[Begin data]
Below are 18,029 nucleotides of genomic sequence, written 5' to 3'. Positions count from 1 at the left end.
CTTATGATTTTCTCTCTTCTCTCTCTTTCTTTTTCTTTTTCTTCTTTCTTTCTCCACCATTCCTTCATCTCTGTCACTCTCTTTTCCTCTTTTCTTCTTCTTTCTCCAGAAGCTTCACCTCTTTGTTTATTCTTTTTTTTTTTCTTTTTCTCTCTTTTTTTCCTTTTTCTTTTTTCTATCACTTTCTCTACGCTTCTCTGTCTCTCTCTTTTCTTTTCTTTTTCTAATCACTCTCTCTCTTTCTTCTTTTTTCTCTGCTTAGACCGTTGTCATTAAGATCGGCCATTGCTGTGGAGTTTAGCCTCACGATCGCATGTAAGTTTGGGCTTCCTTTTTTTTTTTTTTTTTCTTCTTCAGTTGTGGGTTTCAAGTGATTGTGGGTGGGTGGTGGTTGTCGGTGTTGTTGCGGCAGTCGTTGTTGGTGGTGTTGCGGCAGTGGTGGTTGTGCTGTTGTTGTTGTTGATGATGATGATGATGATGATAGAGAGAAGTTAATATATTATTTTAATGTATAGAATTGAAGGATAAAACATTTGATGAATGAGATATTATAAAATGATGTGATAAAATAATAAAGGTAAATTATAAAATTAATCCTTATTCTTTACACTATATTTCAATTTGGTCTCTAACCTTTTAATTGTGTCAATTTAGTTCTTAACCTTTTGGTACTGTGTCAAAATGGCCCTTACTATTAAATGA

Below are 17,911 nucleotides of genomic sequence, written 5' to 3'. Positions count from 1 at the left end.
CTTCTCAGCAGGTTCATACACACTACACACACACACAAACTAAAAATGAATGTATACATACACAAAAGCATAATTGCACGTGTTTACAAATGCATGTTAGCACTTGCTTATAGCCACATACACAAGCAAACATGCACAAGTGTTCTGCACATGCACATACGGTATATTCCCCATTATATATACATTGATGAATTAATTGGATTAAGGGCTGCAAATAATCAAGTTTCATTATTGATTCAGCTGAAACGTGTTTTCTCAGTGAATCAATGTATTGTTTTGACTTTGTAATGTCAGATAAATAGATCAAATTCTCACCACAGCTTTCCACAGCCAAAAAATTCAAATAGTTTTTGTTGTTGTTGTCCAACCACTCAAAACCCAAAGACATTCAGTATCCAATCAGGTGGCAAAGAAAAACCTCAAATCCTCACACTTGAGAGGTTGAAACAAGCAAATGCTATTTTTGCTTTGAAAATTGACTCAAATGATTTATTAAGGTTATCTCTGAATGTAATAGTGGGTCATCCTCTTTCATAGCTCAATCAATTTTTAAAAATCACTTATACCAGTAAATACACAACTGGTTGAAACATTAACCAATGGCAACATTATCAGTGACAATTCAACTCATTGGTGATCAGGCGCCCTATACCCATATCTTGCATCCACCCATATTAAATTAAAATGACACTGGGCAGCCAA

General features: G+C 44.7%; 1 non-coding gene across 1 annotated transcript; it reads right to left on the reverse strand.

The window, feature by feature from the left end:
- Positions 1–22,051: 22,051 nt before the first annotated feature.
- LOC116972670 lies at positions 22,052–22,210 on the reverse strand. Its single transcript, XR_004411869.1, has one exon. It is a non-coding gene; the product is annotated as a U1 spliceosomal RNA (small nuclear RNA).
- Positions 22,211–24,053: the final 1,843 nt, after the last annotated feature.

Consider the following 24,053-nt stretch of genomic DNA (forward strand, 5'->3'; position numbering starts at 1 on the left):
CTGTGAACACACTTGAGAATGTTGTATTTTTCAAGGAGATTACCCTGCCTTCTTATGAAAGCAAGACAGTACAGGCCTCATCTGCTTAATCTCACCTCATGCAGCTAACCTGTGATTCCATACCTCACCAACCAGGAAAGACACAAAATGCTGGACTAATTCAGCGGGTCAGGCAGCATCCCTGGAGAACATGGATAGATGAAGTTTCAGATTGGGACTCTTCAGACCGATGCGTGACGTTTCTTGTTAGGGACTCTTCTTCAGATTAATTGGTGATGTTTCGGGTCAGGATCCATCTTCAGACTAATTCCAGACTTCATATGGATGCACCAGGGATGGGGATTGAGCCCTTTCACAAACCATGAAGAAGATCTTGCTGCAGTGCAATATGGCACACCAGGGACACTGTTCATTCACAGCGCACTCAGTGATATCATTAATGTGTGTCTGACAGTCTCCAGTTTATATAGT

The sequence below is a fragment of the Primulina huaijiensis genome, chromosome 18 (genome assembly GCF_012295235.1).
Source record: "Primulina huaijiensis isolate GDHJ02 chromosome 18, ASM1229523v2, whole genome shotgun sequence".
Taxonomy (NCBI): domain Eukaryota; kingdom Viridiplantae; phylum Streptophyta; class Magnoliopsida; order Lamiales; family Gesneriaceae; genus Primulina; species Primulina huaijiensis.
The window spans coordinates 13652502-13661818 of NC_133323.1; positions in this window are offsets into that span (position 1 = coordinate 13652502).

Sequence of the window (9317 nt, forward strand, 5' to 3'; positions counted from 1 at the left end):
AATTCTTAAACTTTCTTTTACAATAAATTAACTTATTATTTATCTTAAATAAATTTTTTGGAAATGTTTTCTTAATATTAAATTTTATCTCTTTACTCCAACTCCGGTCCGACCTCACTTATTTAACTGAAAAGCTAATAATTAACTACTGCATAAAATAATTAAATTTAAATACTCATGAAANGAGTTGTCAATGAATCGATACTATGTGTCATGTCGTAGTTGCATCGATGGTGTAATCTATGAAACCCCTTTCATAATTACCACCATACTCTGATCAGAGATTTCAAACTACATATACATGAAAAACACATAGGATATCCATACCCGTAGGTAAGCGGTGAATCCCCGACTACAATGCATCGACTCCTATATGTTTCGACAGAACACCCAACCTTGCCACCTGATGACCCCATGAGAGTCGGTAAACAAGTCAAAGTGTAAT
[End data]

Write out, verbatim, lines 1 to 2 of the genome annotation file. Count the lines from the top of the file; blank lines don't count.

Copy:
Below are 18,029 nucleotides of genomic sequence, written 5' to 3'. Positions count from 1 at the left end.
CTTATGATTTTCTCTCTTCTCTCTCTTTCTTTTTCTTTTTCTTCTTTCTTTCTCCACCATTCCTTCATCTCTGTCACTCTCTTTTCCTCTTTTCTTCTTCTTTCTCCAGAAGCTTCACCTCTTTGTTTATTCTTTTTTTTTTTCTTTTTCTCTCTTTTTTTCCTTTTTCTTTTTTCTATCACTTTCTCTACGCTTCTCTGTCTCTCTCTTTTCTTTTCTTTTTCTAATCACTCTCTCTCTTTCTTCTTTTTTCTCTGCTTAGACCGTTGTCATTAAGATCGGCCATTGCTGTGGAGTTTAGCCTCACGATCGCATGTAAGTTTGGGCTTCCTTTTTTTTTTTTTTTTTCTTCTTCAGTTGTGGGTTTCAAGTGATTGTGGGTGGGTGGTGGTTGTCGGTGTTGTTGCGGCAGTCGTTGTTGGTGGTGTTGCGGCAGTGGTGGTTGTGCTGTTGTTGTTGTTGATGATGATGATGATGATGATAGAGAGAAGTTAATATATTATTTTAATGTATAGAATTGAAGGATAAAACATTTGATGAATGAGATATTATAAAATGATGTGATAAAATAATAAAGGTAAATTATAAAATTAATCCTTATTCTTTACACTATATTTCAATTTGGTCTCTAACCTTTTAATTGTGTCAATTTAGTTCTTAACCTTTTGGTACTGTGTCAAAATGGCCCTTACTATTAAATGA